Part 3 is about dockerizing Rails API-only app with NGINX and PostgreSQL (PostGIS).


List of Posts:

  1. part 1: Local server setup
  2. part 2: Basic Rails App with PostGIS
  3. part 3: Docker
  4. part 4: AWS setup
  5. part 5: AWS setup & deploy



  1. Introduction
  2. Project Structure
  3. Dockerfiles
  4. Run
  5. Git
  6. Troubleshooting

1. Introduction

In part 1 you can find instructions how to install Docker if you haven’t done this yet.

I’m going to run Rails App, NGINX and PostgreSQL as 3 separate containers on my local development machine. You will be able to run each of them with Docker Engine and all of them with Docker Compose. When we deploy to Elastic Beanstalk, we will need only two out of them: NGINX and Rails App, because our PostgreSQL with PostGIS will be running on AWS RDS.

Github: https://github.com/tomaszantas/rails-api-on-aws/releases/tag/part3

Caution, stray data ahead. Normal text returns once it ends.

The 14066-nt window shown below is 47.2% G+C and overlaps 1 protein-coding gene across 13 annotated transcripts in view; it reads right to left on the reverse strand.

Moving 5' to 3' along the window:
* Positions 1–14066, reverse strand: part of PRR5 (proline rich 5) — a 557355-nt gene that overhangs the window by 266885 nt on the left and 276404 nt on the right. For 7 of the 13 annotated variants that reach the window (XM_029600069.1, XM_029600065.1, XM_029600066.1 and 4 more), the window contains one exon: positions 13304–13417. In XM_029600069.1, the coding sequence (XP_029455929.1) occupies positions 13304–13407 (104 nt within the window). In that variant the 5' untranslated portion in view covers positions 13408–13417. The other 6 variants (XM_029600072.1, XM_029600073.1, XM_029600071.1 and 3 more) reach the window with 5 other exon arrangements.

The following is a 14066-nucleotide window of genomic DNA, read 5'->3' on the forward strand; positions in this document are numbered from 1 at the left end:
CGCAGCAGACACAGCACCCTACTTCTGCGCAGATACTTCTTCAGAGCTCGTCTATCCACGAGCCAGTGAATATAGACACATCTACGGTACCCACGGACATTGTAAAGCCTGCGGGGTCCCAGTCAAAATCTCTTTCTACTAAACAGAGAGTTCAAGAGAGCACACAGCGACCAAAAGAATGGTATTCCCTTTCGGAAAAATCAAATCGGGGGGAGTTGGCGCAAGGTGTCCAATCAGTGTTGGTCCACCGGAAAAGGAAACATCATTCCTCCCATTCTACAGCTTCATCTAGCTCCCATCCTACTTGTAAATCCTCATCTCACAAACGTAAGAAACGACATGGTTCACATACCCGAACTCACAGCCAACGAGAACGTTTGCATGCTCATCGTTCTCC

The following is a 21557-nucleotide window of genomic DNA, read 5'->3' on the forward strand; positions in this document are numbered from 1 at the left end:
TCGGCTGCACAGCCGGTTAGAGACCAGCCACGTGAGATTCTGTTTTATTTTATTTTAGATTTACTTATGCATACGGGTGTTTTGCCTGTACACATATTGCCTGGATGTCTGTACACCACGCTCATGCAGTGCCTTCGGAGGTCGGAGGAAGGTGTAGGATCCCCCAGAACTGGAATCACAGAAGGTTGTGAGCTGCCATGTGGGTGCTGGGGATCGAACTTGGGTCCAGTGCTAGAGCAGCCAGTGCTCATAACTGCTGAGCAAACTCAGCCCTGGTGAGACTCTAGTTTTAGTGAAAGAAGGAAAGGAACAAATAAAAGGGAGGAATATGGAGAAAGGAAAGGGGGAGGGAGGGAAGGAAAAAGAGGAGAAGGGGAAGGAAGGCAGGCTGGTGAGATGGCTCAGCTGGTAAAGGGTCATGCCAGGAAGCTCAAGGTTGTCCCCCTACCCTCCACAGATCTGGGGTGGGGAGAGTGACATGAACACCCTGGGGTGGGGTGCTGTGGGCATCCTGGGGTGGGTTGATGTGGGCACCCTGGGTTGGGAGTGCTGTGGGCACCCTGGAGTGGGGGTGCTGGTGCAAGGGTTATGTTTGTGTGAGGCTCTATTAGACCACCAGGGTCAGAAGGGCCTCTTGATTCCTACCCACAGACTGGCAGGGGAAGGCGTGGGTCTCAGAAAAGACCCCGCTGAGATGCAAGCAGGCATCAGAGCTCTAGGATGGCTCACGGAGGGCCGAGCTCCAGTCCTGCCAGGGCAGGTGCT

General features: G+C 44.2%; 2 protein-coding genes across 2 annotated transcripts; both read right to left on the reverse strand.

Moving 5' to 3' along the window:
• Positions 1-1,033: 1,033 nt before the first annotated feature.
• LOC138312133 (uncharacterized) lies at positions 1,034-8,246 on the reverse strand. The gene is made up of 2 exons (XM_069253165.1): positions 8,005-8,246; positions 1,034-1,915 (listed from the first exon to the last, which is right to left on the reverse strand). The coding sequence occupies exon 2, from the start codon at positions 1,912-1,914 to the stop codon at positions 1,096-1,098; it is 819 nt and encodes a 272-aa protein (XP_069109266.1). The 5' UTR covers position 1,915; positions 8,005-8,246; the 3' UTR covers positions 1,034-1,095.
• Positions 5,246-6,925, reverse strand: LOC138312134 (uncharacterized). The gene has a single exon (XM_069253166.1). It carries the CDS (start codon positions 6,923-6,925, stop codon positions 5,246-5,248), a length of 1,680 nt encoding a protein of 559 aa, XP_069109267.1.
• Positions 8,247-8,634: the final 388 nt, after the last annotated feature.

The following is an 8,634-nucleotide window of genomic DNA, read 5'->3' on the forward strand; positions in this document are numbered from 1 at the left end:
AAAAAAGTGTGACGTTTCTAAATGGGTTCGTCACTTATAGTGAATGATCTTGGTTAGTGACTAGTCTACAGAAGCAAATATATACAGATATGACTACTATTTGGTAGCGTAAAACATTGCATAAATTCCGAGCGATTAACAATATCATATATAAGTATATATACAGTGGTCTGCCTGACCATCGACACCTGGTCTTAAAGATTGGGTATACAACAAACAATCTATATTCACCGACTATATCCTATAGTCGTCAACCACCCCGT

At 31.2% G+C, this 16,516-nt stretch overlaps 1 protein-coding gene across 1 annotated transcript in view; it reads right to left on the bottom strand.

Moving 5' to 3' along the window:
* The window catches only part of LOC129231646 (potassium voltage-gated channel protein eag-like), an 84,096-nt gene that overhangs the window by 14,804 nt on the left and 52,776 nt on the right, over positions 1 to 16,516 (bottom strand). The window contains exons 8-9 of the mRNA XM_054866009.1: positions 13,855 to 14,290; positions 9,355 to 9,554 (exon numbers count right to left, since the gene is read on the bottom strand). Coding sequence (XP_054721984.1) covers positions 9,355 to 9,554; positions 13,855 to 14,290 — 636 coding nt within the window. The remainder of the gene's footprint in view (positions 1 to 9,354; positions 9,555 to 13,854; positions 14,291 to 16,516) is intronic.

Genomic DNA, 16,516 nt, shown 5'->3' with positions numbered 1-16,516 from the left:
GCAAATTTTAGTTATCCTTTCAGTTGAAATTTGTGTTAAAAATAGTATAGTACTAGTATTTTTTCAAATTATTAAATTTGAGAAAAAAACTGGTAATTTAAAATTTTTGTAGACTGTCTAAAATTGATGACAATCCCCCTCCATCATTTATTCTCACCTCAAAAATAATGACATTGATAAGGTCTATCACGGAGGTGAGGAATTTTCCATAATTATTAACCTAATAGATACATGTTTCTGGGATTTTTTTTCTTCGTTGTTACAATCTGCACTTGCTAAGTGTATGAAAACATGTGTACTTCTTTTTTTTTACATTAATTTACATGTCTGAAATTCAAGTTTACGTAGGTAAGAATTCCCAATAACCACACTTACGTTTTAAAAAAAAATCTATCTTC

2. Project structure

In next chapter, I setup highlighted files.


3. Dockerfiles


Rails App





Using script wait_for_db.sh we can wait until Rails app can connect to database.


The most important thing here is a setting host to db. (db comes from docker-compose.yml)







Docker Compose



Replace xxx (database user) and yyy (database password) as you like.


4. Run

To start containers, be sure that your local nginx and PostgreSQL are not running. It’s important, because they can occupy specific ports (80 and 5432):

Run Docker Compose:


5. Git

Our Docker containers may create new folders: logs and data. Let’s add them to .gitignore:


6. Troubleshooting

docker-compose up >>> FATAL:  role “xxx” does not exist   /   ActiveRecord::NoDatabaseError: FATAL:  role “xxx” does not exist

Probably you set wrong credentials to your database in docker-compose.yml or database.yml. However, you might fix them already, but the error still exists. The reason is

However, you might fix them already, but the error still exists. The reason is that docker-compose reuses some elements. So when your configuration was wrong on the first run, it may be still wrong. And plain “docker-compose build” and “docker-compose up” won’t fix it. The solution is to clear everything that docker-compose has created:


Tomasz Antas

Ruby on Rails developer and Web designer.
The area of his interest includes Popular Science, Internet of Things, Wearables, AI and Virtual/Augmented Reality.

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Thanks for reading!